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I2C and SPI buses
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( b n - )

(#PCF8574.TDS) Put byte to PCF8574A number n. n=0 to 7


( n - b )

(#PCF8574.TDS) Receive byte from PCF8574A number n. n=0 to 7


( ch - n )

(#MAX186.TDS) Get 12-bit analog value n from channel ch


( ch - n )

(#7825SER.TDS or #78PAR.TDS) Get 16-bit analog value n from channel ch


( ch, dev - n )

(#PCF8591.TDS) Get analog value n of channel ch in PCF8591 device number dev


( n, dev -  )

(#PCF8591.TDS) Output analog value n on PCF8591 number dev


( b a1 a2 - f)

Byte b to addr a1 in IC at a2


( a1 a2 - b f)

Byte b from addr a1 in IC at a2


( - )

Start of own I2C command


( - )

End of own I2C command


( - f )

Receive 1 bit from I2C peripheral


( - b )

Receive 1 byte from I2C peripheral


( b - )

Send 1 byte to I2C peripheral



The ADS7825 has four 16-bit A to D converters. Serial version.


Parallel version of above.


(comes with Update Service) The I2C bus software is built into TDS2020F but the source code is available so that you can modify it to set up another such bus on two other parallel port bits.


(comes with Update Service) The PCF8591 has four 8-bit A to D converters and one 8-bit D to A.


(comes with Update Service) The MAX186 has eight 12-bit A to D converters (MAX192 for 10-bit)


(comes with Update Service) The PCF8574 has 8 parallel ports for input and/or output.


The PCF8583 clock chip on board the TDS2020F is one of a number of available devices that will hang on the same 2-wire bus. Philips, Xicor, Microchip and others make these I2C devices. They can be a few metres from the computer board without having to add buffers. The SPI bus also has a data and clock serial connection to peripherals, but additionally needs a chip select (and other wires sometimes). Usually I2C and SPI chips can share the same two principal wires without problem. Maxim, Burr Brown, Analog Devices and others make SPI peripherals. Chips with similar buses, like Microwire from National Semiconductor, can also be used. Transfers on all these buses are synchronous and handshaken.

The PCF8574 and PCF8574A low cost chips are particularly useful for I/O expansion. You can connect up to 16 devices, giving 128 I/O lines, to just 2 wires of the I2C bus, see PARALLEL INPUT & OUTPUT EXPANSION, page 299. The TDS2020CM2 and TDS2020CAN adapters have an on-board socket for I2C Flash-EEPROMs, see ON-BOARD NON-VOLATILE MEMORY, page 257.


The TDS2020F has software to drive I2C devices at a speed up to 69k bits per second (48k with program in external Flash-EEPROM). The Forth words not only handle the data but also return a flag that is only true if the transfer actually happened.

For the I2C bus the main words are I2C!  and I2C@ , the write and the read instructions, but the primitives from which they are constructed are made available since they enable you to use other modes in I2C peripherals, such as automatic internal address increment.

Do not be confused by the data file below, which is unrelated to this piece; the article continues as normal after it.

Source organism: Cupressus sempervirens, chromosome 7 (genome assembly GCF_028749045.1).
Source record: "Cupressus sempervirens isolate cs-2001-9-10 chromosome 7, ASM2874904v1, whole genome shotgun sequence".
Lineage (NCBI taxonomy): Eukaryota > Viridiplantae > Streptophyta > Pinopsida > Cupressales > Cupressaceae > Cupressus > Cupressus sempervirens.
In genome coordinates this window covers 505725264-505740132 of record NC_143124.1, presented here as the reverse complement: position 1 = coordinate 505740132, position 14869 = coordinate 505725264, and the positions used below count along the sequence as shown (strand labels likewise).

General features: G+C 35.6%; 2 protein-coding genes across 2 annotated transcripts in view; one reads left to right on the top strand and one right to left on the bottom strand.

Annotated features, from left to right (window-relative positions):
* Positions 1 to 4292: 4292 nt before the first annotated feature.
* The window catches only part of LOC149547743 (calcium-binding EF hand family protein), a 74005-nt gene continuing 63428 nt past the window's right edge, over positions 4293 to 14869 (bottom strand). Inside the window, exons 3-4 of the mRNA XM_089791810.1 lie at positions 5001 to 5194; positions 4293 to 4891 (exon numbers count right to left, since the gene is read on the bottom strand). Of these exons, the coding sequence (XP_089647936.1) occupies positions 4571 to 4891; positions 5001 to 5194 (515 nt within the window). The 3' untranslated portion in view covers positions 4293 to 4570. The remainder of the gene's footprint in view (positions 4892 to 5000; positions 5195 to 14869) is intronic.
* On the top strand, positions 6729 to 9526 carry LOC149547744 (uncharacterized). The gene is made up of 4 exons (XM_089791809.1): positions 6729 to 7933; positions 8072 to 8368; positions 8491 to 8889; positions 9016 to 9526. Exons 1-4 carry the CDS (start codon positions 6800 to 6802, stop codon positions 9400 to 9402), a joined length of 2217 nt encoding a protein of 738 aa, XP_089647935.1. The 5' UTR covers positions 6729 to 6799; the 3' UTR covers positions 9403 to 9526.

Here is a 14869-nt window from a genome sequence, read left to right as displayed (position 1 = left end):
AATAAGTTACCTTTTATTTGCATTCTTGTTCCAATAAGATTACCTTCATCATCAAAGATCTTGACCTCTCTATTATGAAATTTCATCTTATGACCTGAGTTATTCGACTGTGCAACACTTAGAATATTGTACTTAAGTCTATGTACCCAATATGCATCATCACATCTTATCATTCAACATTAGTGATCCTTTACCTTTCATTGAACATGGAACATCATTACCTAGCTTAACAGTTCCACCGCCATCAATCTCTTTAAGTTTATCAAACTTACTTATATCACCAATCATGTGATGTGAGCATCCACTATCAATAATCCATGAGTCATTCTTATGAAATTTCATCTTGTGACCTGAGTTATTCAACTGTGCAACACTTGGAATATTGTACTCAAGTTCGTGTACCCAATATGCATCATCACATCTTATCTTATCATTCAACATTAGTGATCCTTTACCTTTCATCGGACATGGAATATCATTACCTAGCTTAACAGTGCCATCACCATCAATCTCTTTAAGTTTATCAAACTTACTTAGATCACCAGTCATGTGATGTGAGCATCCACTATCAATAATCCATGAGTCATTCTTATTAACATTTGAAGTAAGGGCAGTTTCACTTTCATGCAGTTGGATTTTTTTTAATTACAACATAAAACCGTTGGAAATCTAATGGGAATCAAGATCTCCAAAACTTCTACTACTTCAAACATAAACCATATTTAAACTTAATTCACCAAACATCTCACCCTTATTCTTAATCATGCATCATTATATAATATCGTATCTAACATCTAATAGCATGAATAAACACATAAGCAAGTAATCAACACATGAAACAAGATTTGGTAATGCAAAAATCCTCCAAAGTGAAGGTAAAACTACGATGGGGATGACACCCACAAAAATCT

Each I2C chip has different possible chip addresses determined by the type of chip it is. For example the PCF8583 can be made addresses hex 50 or 51-on TDS2020F it is connected at address $50. Within each chip are several internal addresses that have nothing to do with the first one. In the case of the PCF8583 these are $00 to $FF and each represents one byte of data. $00 to $07 are clock registers, $08 to $0F are for alarms, $10 is used by clock software and the rest ($11 to $FF) are unused RAM. You can employ these as non-volatile memory by attaching a TDS2020BYN, TDS2020BYD or other battery.

Note that neither of these two addresses are the same as the microprocessor address space-that is something else again!

For example, to store 17 to address FF in the on-card clock & RAM chip:


$17 $FF $50 I2C!


A -1 (true) will be left on the stack if the transfer is successful, which it should be. Try device address $51 and you will find the transfer fails because there is no IC at that address. Recover the data like this:


$FF $50 I2C@


This leaves on the stack the validation flag with the data fetched underneath. Transfer times are of the order of half a millisecond.

Although you can do a lot with I2C!  and I2C@ , it may be necessary to make up others from the primitives STARTI2C STOPI2C R1BYTE S1BYTE R1BIT . You can see the technique in use in files like #PCF8591.TDS.

When using I2C or SPI bus words on the TDS2020F the spare bits P10 P15 P16 & P17 should preferably be used as inputs since these words have to change the Data Direction Register of Port 1, and the unused bits are always afterwards set to 0 (for input).


Apart from the ready-made software for some SPI chips you can copy and modify primitives from files like #MAX186.TDS to interface TDS2020F to almost any serial synchronous peripheral device, whether it is called SPI or by another name. These primitives are written in assembler for speed.


The following Forth words make it easy to use RAM in the clock chip for variables. Access time is slow (834�s write, 978�s read) but there is the added advantage that with a battery on pin VBATT (z3) the variables are non-volatile. The addresses 0 to hex 0F inclusive are clock registers in the chip and hex 10 is used as RAM on TDS2020F to keep track of the year number. Hex 11 to FF are free so put the first 16-bit variable at address hex 12 and the last at hex FE, giving a total of 119 16-bit non-volatile variables.


: !8583 ( n addr - )  \ Store 16-bit value n at address

   >R DUP >< R@   $50 I2C! DROP  R>

   1+ $50 I2C! DROP ;

: @8583 ( addr - n ) \ Fetch 16-bit value n from address

   DUP >R  $50 I2C@ DROP  >< R>

   1+ $50 I2C@ DROP + ;


Define variables



$16 CONSTANT ZZZZ  . etc


Store to variables

$1234 XXXX !8583

$1234 YYYY !8583

$1234 ZZZZ !8583  . etc


Fetch from variables

XXXX @8583

YYYY @8583

ZZZZ @8583  . etc

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